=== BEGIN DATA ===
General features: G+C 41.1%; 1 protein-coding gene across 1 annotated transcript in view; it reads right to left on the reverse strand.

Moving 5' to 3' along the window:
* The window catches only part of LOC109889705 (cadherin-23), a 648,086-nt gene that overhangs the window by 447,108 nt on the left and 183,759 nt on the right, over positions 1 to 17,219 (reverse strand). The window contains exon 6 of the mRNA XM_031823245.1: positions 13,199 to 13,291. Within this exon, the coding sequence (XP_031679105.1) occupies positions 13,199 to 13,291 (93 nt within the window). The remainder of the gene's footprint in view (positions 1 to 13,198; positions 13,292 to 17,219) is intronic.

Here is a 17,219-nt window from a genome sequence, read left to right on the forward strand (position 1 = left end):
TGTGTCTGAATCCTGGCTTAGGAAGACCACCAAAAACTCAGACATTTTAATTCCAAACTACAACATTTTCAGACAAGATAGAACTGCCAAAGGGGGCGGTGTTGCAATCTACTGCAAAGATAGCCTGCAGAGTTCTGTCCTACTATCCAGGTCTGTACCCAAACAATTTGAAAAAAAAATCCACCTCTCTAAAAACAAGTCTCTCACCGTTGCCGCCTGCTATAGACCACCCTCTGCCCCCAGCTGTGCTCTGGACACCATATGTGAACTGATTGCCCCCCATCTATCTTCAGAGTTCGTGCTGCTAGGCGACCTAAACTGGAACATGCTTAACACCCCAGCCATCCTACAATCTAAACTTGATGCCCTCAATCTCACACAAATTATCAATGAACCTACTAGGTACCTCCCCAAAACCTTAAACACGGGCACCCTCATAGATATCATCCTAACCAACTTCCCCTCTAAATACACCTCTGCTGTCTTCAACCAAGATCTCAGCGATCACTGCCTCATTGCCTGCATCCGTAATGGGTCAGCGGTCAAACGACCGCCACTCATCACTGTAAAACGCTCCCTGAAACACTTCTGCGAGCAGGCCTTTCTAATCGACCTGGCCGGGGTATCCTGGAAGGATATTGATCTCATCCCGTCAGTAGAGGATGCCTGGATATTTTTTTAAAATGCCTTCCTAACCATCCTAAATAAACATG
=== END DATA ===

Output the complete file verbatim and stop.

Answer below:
General features: G+C 41.1%; 1 protein-coding gene across 1 annotated transcript in view; it reads right to left on the reverse strand.

Moving 5' to 3' along the window:
* The window catches only part of LOC109889705 (cadherin-23), a 648,086-nt gene that overhangs the window by 447,108 nt on the left and 183,759 nt on the right, over positions 1 to 17,219 (reverse strand). The window contains exon 6 of the mRNA XM_031823245.1: positions 13,199 to 13,291. Within this exon, the coding sequence (XP_031679105.1) occupies positions 13,199 to 13,291 (93 nt within the window). The remainder of the gene's footprint in view (positions 1 to 13,198; positions 13,292 to 17,219) is intronic.

Here is a 17,219-nt window from a genome sequence, read left to right on the forward strand (position 1 = left end):
TGTGTCTGAATCCTGGCTTAGGAAGACCACCAAAAACTCAGACATTTTAATTCCAAACTACAACATTTTCAGACAAGATAGAACTGCCAAAGGGGGCGGTGTTGCAATCTACTGCAAAGATAGCCTGCAGAGTTCTGTCCTACTATCCAGGTCTGTACCCAAACAATTTGAAAAAAAAATCCACCTCTCTAAAAACAAGTCTCTCACCGTTGCCGCCTGCTATAGACCACCCTCTGCCCCCAGCTGTGCTCTGGACACCATATGTGAACTGATTGCCCCCCATCTATCTTCAGAGTTCGTGCTGCTAGGCGACCTAAACTGGAACATGCTTAACACCCCAGCCATCCTACAATCTAAACTTGATGCCCTCAATCTCACACAAATTATCAATGAACCTACTAGGTACCTCCCCAAAACCTTAAACACGGGCACCCTCATAGATATCATCCTAACCAACTTCCCCTCTAAATACACCTCTGCTGTCTTCAACCAAGATCTCAGCGATCACTGCCTCATTGCCTGCATCCGTAATGGGTCAGCGGTCAAACGACCGCCACTCATCACTGTAAAACGCTCCCTGAAACACTTCTGCGAGCAGGCCTTTCTAATCGACCTGGCCGGGGTATCCTGGAAGGATATTGATCTCATCCCGTCAGTAGAGGATGCCTGGATATTTTTTTAAAATGCCTTCCTAACCATCCTAAATAAACATG